Neurocysticercosis (NCC) is caused by the CNS infection with the pork tapeworm Taenia solium, which is endemic in most low-income countries where pigs are raised. This form of cysticercosis is a relevant cause of seizures in endemic areas.
The disease is endemic in Central and South America, Asia and Africa. The perpetuation of this parasitic disease is related to poor sanitation and hygiene.
There is a variable time interval between the point of infection and the onset of symptoms (ranging from 1-30 years).
Clinical presentation includes 1:
- seizures: most common symptom and most common cause of seizures in young adults in endemic areas 2
- altered mental status
- neurological deficits
CSF serology may be helpful with the initial diagnosis especially in cases of intraventricular/subarachnoid infection 2.
Infection which leads to extra-intestinal disease (including neurocysticercosis) usually occurs as a result of eating food or drinking water contaminated by human faeces containing T. solium eggs. This is distinct from the 'normal' life cycle in which the undercooked pork is eaten and the larval cysts contained within, mature into adult intestinal tapeworm 3.
Extra-intestinal infection undergoes specific clinical and imaging changes at it progresses through four stages of infection 1.
There are four main stages (also known as Escobar's pathological stages):
- vesicular: viable parasite with intact membrane and therefore no host reaction.
- colloidal vesicular: parasite dies within 4-5 years 1 untreated, or earlier with treatment and the cyst fluid becomes turbid. As the membrane becomes leaky oedema surrounds the cyst. This is the most symptomatic stage.
- granular nodular: oedema decreases as the cyst retracts further; enhancement persists.
- nodular calcified: end-stage quiescent calcified cyst remnant; no oedema.
Infection can be both intra- and extra-axial. Commonest location are 3,4:
- subarachnoid space over the cerebral hemispheres (can be very large): most common location
- parenchyma: second most common location, frequently seen near the grey matter–white matter junction 4
- basal cisterns
- may be "grape like" (racemose): most lack an identifiable scolex
- usually solitary cysts
- 4th ventricle most frequent
Typically the parenchymal cysts are small (1 cm) whereas the subarachnoid cysts can be much bigger (up to 9 cm): differential therefore being arachnoid cyst.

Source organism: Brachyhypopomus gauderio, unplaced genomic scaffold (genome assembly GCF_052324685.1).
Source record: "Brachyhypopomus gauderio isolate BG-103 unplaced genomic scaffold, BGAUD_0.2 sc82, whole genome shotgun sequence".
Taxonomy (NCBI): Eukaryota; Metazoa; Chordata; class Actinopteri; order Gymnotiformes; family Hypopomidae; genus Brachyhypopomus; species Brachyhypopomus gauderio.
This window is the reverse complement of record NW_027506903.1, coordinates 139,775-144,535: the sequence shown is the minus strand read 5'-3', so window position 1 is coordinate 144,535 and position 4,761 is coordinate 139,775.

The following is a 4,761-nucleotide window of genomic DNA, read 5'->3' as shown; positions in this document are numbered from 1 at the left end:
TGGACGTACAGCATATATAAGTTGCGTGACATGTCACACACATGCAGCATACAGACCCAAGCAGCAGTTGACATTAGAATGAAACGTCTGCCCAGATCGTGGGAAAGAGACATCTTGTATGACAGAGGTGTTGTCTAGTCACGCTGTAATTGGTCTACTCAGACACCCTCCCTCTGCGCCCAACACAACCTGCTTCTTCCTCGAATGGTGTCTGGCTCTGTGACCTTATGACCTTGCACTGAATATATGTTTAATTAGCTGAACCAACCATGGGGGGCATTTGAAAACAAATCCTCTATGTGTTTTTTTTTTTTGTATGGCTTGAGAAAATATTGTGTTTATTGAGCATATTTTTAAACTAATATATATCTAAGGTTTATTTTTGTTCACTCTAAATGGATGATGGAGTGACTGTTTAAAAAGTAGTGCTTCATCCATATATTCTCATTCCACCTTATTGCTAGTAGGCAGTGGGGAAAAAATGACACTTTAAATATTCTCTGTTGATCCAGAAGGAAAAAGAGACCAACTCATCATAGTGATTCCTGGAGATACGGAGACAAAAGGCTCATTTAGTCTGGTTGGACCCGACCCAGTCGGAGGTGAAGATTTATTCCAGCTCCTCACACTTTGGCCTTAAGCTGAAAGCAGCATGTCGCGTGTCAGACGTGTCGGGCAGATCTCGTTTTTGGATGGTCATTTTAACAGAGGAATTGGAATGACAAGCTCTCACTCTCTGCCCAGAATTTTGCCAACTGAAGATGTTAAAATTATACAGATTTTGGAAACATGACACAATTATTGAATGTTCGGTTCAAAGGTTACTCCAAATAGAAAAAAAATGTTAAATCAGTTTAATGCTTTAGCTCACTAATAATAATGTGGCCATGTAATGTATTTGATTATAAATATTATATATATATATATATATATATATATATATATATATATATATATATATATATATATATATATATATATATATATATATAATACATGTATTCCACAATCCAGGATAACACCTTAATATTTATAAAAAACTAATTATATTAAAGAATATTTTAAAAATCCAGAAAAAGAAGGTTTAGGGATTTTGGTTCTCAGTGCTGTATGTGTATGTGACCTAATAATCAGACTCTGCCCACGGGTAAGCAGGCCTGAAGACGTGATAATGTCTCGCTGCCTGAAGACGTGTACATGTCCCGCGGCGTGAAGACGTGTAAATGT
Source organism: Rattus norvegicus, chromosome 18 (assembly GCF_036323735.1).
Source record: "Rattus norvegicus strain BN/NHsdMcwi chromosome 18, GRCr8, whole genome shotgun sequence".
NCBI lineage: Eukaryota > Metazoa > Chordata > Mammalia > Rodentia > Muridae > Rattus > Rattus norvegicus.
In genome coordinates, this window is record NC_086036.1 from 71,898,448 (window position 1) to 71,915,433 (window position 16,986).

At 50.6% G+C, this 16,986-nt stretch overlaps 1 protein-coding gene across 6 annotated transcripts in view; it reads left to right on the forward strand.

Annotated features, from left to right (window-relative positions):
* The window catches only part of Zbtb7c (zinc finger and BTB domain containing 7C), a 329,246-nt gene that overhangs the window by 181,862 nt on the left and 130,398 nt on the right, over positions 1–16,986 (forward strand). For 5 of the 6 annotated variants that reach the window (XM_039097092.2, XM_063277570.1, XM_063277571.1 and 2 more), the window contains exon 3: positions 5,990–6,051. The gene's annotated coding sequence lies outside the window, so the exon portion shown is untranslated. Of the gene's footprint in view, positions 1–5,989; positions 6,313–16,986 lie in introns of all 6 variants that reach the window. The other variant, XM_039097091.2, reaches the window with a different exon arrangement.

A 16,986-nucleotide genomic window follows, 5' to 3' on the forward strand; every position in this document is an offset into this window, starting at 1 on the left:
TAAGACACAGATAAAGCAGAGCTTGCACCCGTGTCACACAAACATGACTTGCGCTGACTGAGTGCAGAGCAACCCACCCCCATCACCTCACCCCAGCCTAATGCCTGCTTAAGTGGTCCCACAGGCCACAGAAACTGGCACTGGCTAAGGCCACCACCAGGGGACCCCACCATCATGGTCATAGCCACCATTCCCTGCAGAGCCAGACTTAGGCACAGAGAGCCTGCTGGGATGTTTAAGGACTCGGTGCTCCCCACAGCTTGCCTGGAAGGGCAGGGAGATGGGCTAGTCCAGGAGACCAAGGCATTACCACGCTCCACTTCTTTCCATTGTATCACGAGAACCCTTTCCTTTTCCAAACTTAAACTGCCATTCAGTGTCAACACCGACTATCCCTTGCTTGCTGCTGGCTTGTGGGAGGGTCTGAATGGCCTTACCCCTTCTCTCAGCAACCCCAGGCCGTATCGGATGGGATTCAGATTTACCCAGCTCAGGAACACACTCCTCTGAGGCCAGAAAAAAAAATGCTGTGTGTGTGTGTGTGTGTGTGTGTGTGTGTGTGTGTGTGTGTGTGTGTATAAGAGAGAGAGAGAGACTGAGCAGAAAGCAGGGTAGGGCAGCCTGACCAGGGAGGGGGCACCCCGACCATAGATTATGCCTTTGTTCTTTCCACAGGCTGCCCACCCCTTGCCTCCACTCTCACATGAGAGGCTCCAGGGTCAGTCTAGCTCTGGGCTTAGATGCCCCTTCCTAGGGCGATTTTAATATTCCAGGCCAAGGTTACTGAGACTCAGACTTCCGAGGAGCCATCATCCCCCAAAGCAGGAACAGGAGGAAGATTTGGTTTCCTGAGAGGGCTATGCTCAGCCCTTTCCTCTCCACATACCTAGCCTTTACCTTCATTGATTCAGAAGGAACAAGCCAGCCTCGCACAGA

It is the most common cause of epilepsy in endemic areas (Southeast Asia, South America) with progression through the four stages taking anywhere between 1 to 9 years.
Imaging findings depend on location and stage of infection.
When in the subarachnoid space/interventricular, the the cysts typically do not have a visible scolex. In the basal cisterns they can be grape-like (racemose). The cysts are typically 1-2 cm in diameter 2. Usually the cysts are similar in signal intensity to CSF, although occasionally cyst fluid may somewhat differ 2.
Parenchymal cysts usually involve the grey-white matter junction 2.
- cyst with dot sign
- CSF density/intensity
- hyperintense scolex on T1 can sometimes be seen
- no enhancement is typical, although very faint enhancement of the wall and enhancement of the scolex may be seen
- cyst fluid becomes turbid
- CT: hyperattenuating to CSF
- MRI T1: hyperintense to CSF 2
- surrounding oedema
- cyst and the wall become thickened and brightly enhances
- scolex can often still be seen as an eccentric focus of enhancement
- oedema decreases
- cyst retracts
- enhancement persists but is less marked 1
- end-stage quiescent calcified cyst remnant
- no oedema
- no enhancement on CT
- signal drop out on T2 and T2* sequences
- some intrinsic high T1 signal may be present
- long term enhancement may be evident on MRI, and may predict ongoing seizures 1
General imaging differential considerations include:
- 1. Sheth TN, Pillon L, Keystone J et-al. Persistent MR contrast enhancement of calcified neurocysticercosis lesions. AJNR Am J Neuroradiol. 1998;19 (1): 79-82. AJNR Am J Neuroradiol (abstract) - Pubmed citation
- 2. Teitelbaum GP, Otto RJ, Lin M et-al. MR imaging of neurocysticercosis. AJR Am J Roentgenol. 1989;153 (4): 857-66. AJR Am J Roentgenol (abstract) - Pubmed citation
- 3. Kumar V, Abbas AK, Fausto N et-al. Robbins and Cotran pathologic basis of disease. W B Saunders Co. (2005) ISBN:0721601871. Read it at Google Books - Find it at Amazon
- 4. Kimura-Hayama ET, Higuera JA, Corona-Cedillo R et-al. Neurocysticercosis: radiologic-pathologic correlation. Radiographics. 2010;30 (6): 1705-19. doi:10.1148/rg.306105522 - Pubmed citation
Infections of the central nervous system
- classification by aetiology
- eastern equine encephalitis
- enterovirus rhomboencephalitis
- flavivirus encephalitis
herpes virus family
- herpes simplex virus 1 (HSV-1) encephalitis
- herpes simplex virus 2 (HSV-2) encephalitis
- varicella zoster virus (VZV) encephalitis
- Epstein-Barr virus (EBV) encephalitis
- cytomegalovirus (CMV) encephalitis
- human herpesvirus 6 (HHV-6) encephalitis
- HIV CNS manifestations
- HTLV-1-associated myelopathy
- JC virus
- measles encephalitis
- Nipah virus (NiV) encephalitis
- rabies encephalitis
- CNS listeriosis (Listeria monocytogenes)
- CNS nocardiosis (Nocardia spp)
- CNS tuberculosis (Mycobacterium tuberculosis)
- Lyme disease (Borrelia burgdorferi)
- neurosyphilis (Treponema pallidum)
- Rocky Mountain spotted fever (Rickettsia rickettsii)
- cerebral amoebiasis
- cerebral malaria (Plasmodium falciparum)
- cerebral sparganosis (Spirometra mansonoides)
- neurocysticercosis (Taenia solium)
- neurohydatidosis (Echinococcus spp)
- neurotoxoplasmosis (Toxoplasma gondii)
- others or those with possible infectious aetiologies
- classification by location
- meninges and ventricular system
- brain parenchyma, brainstem, and spinal cord
- classification by aetiology